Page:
What Went Wrong at Fukishima? 24 Hours to Meltdown

Author: Michelle Blowers
Published: November 02, 2011 at 5:48 am
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Detail of Reactor 3 - image: http://en.wikipedia.org/wiki/File:Fukushima_I_by_Digital_Globe.jpg A report by the IEEE (Institute of Electrical and Electronics Engineers) takes a close look at what went wrong at the Fukishima Nuclear Power Plant following the March 11, 2011 earthquake and tsunami.

With billions of dollars in research and technology invested in nuclear energy, the report identified six common-sense and seemly obvious lessons which could have minimized or prevented the impending meltdown.

A massive 9.0 quake struck at 2:46 pm on March 11, 2011 off the east coast of Japan. At the Fukushima Dai-ichi Nuclear Plant, operated by Tokyo Electric Power Co. (TEPCO), Unit numbers 1,2 and 3 of the six reactors were operating. #4, 5 and 6 were down for scheduled maintenance. The quake caused the plant to perform a routine auto-shutdown without incident.

Power outages caused by quake were widespread. Within 10 seconds, twelve diesel generators activated to power water pumps for cooling to the fuel rods. So far, all emergency procedures are working as planned.

At 2:52 pm Unit 1 using a non-electrical isolation condenser (IC) backup cooling system was cooling the reactor too quickly and a plant supervisor shut it down, per normal procedure.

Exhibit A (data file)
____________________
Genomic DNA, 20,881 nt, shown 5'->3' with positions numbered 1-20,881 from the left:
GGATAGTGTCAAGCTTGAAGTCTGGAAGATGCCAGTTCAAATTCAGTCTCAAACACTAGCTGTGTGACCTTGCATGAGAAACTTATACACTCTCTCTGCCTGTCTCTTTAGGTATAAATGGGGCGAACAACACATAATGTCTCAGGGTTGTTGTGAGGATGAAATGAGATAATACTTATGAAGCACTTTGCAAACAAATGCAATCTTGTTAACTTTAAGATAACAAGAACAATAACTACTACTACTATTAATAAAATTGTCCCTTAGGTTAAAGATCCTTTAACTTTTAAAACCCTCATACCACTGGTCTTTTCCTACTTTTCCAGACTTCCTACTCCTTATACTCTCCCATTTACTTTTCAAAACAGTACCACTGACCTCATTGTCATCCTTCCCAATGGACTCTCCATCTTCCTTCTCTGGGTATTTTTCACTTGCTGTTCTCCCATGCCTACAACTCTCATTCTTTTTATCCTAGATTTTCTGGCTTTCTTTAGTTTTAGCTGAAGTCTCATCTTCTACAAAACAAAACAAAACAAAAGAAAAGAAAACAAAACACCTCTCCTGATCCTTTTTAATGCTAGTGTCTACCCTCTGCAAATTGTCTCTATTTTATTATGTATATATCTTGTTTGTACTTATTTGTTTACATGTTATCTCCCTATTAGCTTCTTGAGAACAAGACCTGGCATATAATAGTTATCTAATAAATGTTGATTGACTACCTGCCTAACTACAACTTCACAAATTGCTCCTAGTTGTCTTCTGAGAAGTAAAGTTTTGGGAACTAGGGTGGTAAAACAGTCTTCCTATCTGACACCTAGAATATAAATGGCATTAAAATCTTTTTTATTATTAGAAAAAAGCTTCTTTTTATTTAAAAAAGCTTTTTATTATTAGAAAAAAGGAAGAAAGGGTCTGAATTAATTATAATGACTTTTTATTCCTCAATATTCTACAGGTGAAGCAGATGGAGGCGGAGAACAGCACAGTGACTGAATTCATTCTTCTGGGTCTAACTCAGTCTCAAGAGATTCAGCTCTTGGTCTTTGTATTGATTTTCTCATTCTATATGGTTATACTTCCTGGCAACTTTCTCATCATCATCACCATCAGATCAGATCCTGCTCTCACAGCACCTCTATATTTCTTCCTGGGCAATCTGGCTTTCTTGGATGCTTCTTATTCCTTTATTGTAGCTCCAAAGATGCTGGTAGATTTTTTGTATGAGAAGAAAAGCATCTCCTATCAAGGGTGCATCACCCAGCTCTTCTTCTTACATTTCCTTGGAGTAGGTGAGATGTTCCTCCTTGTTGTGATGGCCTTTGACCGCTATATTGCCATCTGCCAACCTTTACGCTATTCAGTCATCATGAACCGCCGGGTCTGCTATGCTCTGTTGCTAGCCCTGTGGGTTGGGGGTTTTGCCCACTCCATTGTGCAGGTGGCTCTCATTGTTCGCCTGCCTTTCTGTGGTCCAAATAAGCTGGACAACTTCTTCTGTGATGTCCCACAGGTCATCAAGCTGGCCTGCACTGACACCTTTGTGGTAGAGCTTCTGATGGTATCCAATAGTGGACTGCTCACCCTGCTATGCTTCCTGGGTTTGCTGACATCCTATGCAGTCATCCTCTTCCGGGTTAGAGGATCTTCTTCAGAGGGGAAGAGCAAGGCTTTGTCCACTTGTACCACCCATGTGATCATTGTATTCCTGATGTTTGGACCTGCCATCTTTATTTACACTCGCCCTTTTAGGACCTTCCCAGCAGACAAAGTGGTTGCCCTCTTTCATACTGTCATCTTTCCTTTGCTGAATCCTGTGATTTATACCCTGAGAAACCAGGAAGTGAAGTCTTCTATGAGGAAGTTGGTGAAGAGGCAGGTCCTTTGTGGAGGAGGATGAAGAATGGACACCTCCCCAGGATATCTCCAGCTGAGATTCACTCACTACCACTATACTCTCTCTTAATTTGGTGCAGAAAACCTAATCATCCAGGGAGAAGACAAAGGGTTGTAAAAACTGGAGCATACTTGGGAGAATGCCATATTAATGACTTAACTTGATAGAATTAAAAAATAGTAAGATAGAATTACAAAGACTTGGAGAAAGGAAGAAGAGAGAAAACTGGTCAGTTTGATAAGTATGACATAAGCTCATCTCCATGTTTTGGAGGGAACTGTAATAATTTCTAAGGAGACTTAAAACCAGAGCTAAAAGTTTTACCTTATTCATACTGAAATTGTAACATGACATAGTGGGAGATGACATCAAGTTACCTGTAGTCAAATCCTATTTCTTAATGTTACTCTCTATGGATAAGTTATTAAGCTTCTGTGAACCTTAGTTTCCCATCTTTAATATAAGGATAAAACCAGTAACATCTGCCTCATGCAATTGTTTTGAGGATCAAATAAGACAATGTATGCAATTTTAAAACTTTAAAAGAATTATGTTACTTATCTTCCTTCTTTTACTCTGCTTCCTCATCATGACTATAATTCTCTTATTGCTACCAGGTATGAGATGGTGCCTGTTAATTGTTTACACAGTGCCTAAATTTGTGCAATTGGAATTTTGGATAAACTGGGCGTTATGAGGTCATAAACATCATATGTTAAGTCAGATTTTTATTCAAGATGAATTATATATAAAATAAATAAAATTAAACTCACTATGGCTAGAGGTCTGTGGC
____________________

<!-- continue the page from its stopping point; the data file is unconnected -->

Tsunami alerts predicted a 3 meter (9.8ft) high wave would strike the Fukushima prefecture. The Dai-ichi Plant is 10 meters above sea level (33 ft). For safety, non-essential personnel began evacuating plant.

The first wave struck at 3:27. With a second set of much bigger waves arriving at 3:35 pm. It has been approximately fifty minutes since the quake.

The second huge wave topped seawalls and surged through plant. It destroyed heat removal seawater pumps and inundated the control rooms controlling valves, pumps and other crucial equipment. Later, TEPCO employees would estimate the killer wave at 14 meters high (46 ft) from water stains on the walls.

Six generators located in basements were drowned and five more shut down when control rooms were flooded. Only one generator serving reactors 5 and 6, not located in a basement, continued operating. This lone functioning generator helped units 5 and 6 survive the disaster while the other reactors spiraled out of control.

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Article Author: Michelle Blowers

Michelle Blowers is a science, technology and Linux enthusiast. She is a successful website designer and former network administrator and computer instructor.

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